Publishing house Bloomsbury India Saturday announced that it was withdrawing a book on Delhi riots, after backlash over the announcement of a launch event with BJP leader Kapil Mishra among “guests of honour”.
Titled Delhi Riots 2020: The Untold Story, the book was due out in September.
The 190-page book, authored by Delhi University teachers Sonali Chitalkar and Prerna Malhotra, and advocate Monika Arora, suggests the riots were orchestrated by “jihadis” and “urban Naxals”, had links with the Islamic State, and involved “professional sharpshooters”. It also links the anti-CAA protests at Jamia and Shaheen Bagh to the riots, and states that “in key areas”, “Muslim mobs” were the instigators.
Mishra had given a speech in Northeast Delhi on February 23, seeking that the protesters against the Citizenship (Amendment) Act be removed from a site in the area, a day before the riots broke out. Between February 24 and 26, 53 people were killed in the violence.
In its statement, Bloomsbury India said, “In view of very recent events, including a virtual pre-publication launch organised without our knowledge by the authors, with participation by parties of whom the publishers would not have approved, we have decided to withdraw publication of the book.”
The virtual event, where the book was “launched” by BJP MP and national general secretary Bhupendra Yadav, went ahead as planned. At the event, Yadav said he agreed with the authors that there should be an independent inquiry into “foreign funding”, and criticised the “unnecessary protest” against the book. “It shows that the so-called liberals don’t remain liberal when the truth comes out… Liberalism is actually India’s ideology, which accepts all kinds of ideas.”
Calling the criticism of the book a “campaign against writers”, Mishra said at the launch, “Freedom of expression ke thekedaar ek kitaab se darr gaye hain, yeh kahin market mein naa aa jaye, kahin publish naa ho jaaye (Those claiming to be custodians of the freedom of expression are scared of a book, that it should not come into the market, that it should not get published)… I would like to congratulate the authors that this is the strength of your book that they are scared.” He said no power could stop the book from coming out.
Chitalkar, who teaches political science at Delhi University’s Miranda House college, told The Sunday Express that Bloomsbury India had not sent any official communication to them regarding withdrawal of the publication of the book. She also claimed that the publishing house “ knew about the launch”.
Chitalkar called the incident “our Charlie Hebdo moment”, comparing it to the attack that killed 12 at the French satirical newspaper following the publication of a cartoon on Prophet Mohammed. “The publishers should have spoken to us first. Without even reading, a lobby has pressured the publishers to withdraw a book… We have spoken to both the communities, their people and leaders.”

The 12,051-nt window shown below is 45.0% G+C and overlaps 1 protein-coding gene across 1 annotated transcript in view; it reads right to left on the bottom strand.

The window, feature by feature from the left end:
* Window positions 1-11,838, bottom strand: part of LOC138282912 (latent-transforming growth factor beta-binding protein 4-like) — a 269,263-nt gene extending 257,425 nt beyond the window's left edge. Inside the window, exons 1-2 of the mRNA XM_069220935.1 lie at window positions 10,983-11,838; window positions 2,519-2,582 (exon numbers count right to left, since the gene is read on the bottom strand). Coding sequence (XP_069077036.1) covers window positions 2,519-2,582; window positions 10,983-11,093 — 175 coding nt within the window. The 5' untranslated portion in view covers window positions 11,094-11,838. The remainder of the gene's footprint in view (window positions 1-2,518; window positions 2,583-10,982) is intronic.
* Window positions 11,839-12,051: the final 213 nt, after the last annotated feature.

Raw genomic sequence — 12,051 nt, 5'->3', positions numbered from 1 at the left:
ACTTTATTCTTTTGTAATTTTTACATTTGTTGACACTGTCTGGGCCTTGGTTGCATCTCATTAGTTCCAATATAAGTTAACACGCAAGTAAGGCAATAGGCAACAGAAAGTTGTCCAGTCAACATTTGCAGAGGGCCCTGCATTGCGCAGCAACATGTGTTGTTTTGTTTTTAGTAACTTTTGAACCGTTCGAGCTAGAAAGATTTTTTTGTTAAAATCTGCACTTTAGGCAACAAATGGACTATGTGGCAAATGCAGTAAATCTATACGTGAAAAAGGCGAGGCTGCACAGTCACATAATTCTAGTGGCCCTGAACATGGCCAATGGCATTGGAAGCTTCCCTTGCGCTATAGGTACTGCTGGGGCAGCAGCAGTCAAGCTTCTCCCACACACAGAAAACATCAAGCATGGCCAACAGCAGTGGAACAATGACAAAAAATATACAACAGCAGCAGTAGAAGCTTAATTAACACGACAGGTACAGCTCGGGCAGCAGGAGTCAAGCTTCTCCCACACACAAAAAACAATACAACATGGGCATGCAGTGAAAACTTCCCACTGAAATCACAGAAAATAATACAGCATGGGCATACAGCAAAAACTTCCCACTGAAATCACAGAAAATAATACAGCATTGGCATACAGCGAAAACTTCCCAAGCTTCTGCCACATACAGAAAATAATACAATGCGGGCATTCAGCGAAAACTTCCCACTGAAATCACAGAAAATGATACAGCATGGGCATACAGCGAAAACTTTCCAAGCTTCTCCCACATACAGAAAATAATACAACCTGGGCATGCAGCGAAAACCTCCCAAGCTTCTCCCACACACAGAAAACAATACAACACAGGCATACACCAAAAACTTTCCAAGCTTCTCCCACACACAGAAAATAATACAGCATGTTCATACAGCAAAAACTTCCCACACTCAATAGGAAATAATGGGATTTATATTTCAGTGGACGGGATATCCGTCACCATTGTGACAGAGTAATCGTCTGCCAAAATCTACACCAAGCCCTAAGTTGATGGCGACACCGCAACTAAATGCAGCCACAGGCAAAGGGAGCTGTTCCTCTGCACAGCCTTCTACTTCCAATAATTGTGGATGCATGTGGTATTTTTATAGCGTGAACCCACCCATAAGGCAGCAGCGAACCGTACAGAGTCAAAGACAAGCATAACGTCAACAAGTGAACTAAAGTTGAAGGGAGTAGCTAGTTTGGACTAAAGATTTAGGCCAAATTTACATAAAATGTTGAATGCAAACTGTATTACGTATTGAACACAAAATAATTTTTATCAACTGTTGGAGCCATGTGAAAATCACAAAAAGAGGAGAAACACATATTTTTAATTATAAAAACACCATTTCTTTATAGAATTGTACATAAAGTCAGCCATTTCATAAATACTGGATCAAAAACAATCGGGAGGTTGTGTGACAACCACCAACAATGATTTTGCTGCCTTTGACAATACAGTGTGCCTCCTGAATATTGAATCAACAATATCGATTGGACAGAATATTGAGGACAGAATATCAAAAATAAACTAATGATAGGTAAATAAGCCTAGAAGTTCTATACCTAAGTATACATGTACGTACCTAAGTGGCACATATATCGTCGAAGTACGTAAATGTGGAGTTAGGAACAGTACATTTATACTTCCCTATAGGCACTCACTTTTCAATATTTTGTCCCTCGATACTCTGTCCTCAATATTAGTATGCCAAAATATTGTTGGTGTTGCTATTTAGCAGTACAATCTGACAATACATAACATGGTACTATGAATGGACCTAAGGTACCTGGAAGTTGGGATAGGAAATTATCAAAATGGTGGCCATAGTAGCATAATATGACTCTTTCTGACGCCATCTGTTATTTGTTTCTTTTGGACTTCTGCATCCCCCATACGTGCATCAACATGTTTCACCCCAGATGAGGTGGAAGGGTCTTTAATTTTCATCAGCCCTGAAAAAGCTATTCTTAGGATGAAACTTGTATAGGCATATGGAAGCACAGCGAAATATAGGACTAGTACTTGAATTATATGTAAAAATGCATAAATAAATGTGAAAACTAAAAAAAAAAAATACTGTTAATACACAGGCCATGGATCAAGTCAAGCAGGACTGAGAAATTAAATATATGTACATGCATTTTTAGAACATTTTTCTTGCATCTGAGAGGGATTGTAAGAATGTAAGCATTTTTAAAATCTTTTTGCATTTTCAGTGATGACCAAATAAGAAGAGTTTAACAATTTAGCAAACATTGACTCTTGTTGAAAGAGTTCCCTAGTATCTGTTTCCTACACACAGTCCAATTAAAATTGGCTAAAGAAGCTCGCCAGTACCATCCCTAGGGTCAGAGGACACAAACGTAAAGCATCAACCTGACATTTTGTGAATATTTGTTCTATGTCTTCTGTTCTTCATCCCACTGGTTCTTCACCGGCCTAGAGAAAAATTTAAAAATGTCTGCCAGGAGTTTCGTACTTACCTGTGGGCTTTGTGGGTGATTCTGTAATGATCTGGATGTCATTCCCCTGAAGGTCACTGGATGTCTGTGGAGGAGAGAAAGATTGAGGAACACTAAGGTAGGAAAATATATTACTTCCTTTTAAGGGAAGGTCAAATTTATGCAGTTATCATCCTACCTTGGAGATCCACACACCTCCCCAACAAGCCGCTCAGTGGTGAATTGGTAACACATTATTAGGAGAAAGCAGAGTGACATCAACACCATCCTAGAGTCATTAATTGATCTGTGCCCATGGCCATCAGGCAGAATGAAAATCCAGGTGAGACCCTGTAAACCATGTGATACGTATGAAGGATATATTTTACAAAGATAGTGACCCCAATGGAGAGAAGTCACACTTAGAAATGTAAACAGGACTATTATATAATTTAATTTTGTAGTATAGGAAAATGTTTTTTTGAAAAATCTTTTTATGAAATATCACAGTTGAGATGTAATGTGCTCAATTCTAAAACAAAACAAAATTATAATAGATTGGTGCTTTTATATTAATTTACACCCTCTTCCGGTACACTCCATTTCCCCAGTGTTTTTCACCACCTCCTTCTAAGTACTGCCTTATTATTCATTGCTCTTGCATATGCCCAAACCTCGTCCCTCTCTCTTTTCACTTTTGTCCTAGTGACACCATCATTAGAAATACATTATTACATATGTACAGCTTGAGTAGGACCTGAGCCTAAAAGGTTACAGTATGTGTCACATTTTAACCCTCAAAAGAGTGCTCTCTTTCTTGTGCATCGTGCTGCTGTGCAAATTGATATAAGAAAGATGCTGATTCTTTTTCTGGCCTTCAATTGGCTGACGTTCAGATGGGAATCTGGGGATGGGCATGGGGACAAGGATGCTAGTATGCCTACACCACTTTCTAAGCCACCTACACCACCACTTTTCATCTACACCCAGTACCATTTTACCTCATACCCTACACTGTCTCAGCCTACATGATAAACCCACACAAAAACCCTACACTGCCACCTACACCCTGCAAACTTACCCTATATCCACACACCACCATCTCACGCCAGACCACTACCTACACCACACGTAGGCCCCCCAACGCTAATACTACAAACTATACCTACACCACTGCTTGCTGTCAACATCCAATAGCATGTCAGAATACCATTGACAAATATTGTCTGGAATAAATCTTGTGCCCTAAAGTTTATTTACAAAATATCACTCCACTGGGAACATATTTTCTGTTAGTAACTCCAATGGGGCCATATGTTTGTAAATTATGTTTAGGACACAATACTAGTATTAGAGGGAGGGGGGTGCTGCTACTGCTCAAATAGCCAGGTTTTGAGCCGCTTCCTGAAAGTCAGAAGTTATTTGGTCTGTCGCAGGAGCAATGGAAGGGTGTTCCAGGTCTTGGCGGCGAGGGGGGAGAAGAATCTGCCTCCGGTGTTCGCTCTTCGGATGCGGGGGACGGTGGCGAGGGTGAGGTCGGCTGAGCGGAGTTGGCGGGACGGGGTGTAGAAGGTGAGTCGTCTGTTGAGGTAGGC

Malhotra, who teaches English at Ram Lal Anand College, said, “If an international publisher like Bloomsbury comes under Left lobby pressure, it’s a sorry state of affairs. We have brought out truth in our book. The publishers have no problem with the content; the book underwent several levels of scrutiny.”
Unlike Chitalkar, Malhotra said the event was organised by the authors without collaboration with Bloomsbury, and defended their choice to call Mishra. “He has not been convicted or charged. Personally, I feel whatever he said did not trigger the riots. That narrative was manufactured.”
Co-author Arora said the people targeting the book on social media platforms should not be called liberals. “They can’t tolerate Kapil Mishra, they cannot tolerate anyone who doesn’t agree with them… This is not the India where the Congress had the political space and the Leftists the mind space… Because the Modi government has come, all narratives are allowed,” she said.
The book claims the plan for the riots was set in motion in December, when protests against the CAA took place at Jamia Millia Islamia. “There are possibilities that PFI (People’s Front of India) or ISIS might have provided the lists of targeted individuals as most of the targets of Islamic mob snipers were individuals who either belonged to security forces — police, intelligence agencies — or persons belonging to Hindu organisations.”
The authors say, “… in key areas in Northeast Delhi like Shiv Vihar, which saw horrendous violence, the first attack was made by Muslim mobs”.
In its statement saying it was withdrawing the book, Bloomsbury India said the plan was to release the book, “purportedly giving a factual report on the riots in Delhi in February 2020, based on investigations and interviews conducted by the authors”, in September.
It added that it “strongly supports freedom of speech but also has a deep sense of responsibility towards society”.
In his speech at the launch, Yadav raised the anti-CAA protests, and said the starting point was for people to decide if they believe in the Constitution. “The people of Shaheen Bagh who protested, we have no problem with that, people can stage dharnas anywhere. But tell me one speech in which they said the rights of minorities in Pakistan, Bangladesh and Afghanistan should be safeguarded.”
The BJP Rajya Sabha MP said that, like the book urged, there should be an investigation into foreign funding, their network, and serious thought given to “some people radicalising a particular religion”. “People on the ground do not want to fight, people who are outsiders… make them fight.”
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